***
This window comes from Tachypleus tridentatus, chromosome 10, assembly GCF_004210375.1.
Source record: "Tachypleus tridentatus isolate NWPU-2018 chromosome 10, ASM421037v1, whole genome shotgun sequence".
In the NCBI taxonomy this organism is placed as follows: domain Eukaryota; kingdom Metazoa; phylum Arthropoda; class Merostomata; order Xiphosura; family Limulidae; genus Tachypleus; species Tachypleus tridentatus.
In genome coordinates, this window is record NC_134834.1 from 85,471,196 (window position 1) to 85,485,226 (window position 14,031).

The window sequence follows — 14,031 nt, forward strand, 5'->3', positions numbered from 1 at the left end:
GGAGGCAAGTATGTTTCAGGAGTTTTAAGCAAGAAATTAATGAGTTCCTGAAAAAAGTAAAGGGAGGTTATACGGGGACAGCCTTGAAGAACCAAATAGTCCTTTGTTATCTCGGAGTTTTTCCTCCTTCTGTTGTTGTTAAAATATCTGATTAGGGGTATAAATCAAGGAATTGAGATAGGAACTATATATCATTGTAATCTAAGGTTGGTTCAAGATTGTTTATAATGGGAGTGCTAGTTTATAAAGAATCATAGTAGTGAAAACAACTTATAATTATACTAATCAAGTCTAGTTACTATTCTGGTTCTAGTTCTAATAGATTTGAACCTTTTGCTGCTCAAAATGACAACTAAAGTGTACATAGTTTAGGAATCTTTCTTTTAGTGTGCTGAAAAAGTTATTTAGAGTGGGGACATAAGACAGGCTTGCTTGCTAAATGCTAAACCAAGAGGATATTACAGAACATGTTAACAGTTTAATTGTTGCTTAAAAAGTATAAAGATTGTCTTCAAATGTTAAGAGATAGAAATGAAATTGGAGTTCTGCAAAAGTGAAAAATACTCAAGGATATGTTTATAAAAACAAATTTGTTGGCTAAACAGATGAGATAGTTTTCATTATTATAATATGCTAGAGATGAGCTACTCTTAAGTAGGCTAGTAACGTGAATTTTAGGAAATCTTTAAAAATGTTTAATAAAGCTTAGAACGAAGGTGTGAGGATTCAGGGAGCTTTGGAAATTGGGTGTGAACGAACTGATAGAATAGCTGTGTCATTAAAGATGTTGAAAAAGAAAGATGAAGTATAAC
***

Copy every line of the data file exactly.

This window comes from Tachypleus tridentatus, chromosome 10, assembly GCF_004210375.1.
Source record: "Tachypleus tridentatus isolate NWPU-2018 chromosome 10, ASM421037v1, whole genome shotgun sequence".
In the NCBI taxonomy this organism is placed as follows: domain Eukaryota; kingdom Metazoa; phylum Arthropoda; class Merostomata; order Xiphosura; family Limulidae; genus Tachypleus; species Tachypleus tridentatus.
In genome coordinates, this window is record NC_134834.1 from 85,471,196 (window position 1) to 85,485,226 (window position 14,031).

The window sequence follows — 14,031 nt, forward strand, 5'->3', positions numbered from 1 at the left end:
GGAGGCAAGTATGTTTCAGGAGTTTTAAGCAAGAAATTAATGAGTTCCTGAAAAAAGTAAAGGGAGGTTATACGGGGACAGCCTTGAAGAACCAAATAGTCCTTTGTTATCTCGGAGTTTTTCCTCCTTCTGTTGTTGTTAAAATATCTGATTAGGGGTATAAATCAAGGAATTGAGATAGGAACTATATATCATTGTAATCTAAGGTTGGTTCAAGATTGTTTATAATGGGAGTGCTAGTTTATAAAGAATCATAGTAGTGAAAACAACTTATAATTATACTAATCAAGTCTAGTTACTATTCTGGTTCTAGTTCTAATAGATTTGAACCTTTTGCTGCTCAAAATGACAACTAAAGTGTACATAGTTTAGGAATCTTTCTTTTAGTGTGCTGAAAAAGTTATTTAGAGTGGGGACATAAGACAGGCTTGCTTGCTAAATGCTAAACCAAGAGGATATTACAGAACATGTTAACAGTTTAATTGTTGCTTAAAAAGTATAAAGATTGTCTTCAAATGTTAAGAGATAGAAATGAAATTGGAGTTCTGCAAAAGTGAAAAATACTCAAGGATATGTTTATAAAAACAAATTTGTTGGCTAAACAGATGAGATAGTTTTCATTATTATAATATGCTAGAGATGAGCTACTCTTAAGTAGGCTAGTAACGTGAATTTTAGGAAATCTTTAAAAATGTTTAATAAAGCTTAGAACGAAGGTGTGAGGATTCAGGGAGCTTTGGAAATTGGGTGTGAACGAACTGATAGAATAGCTGTGTCATTAAAGATGTTGAAAAAGAAAGATGAAGTATAAC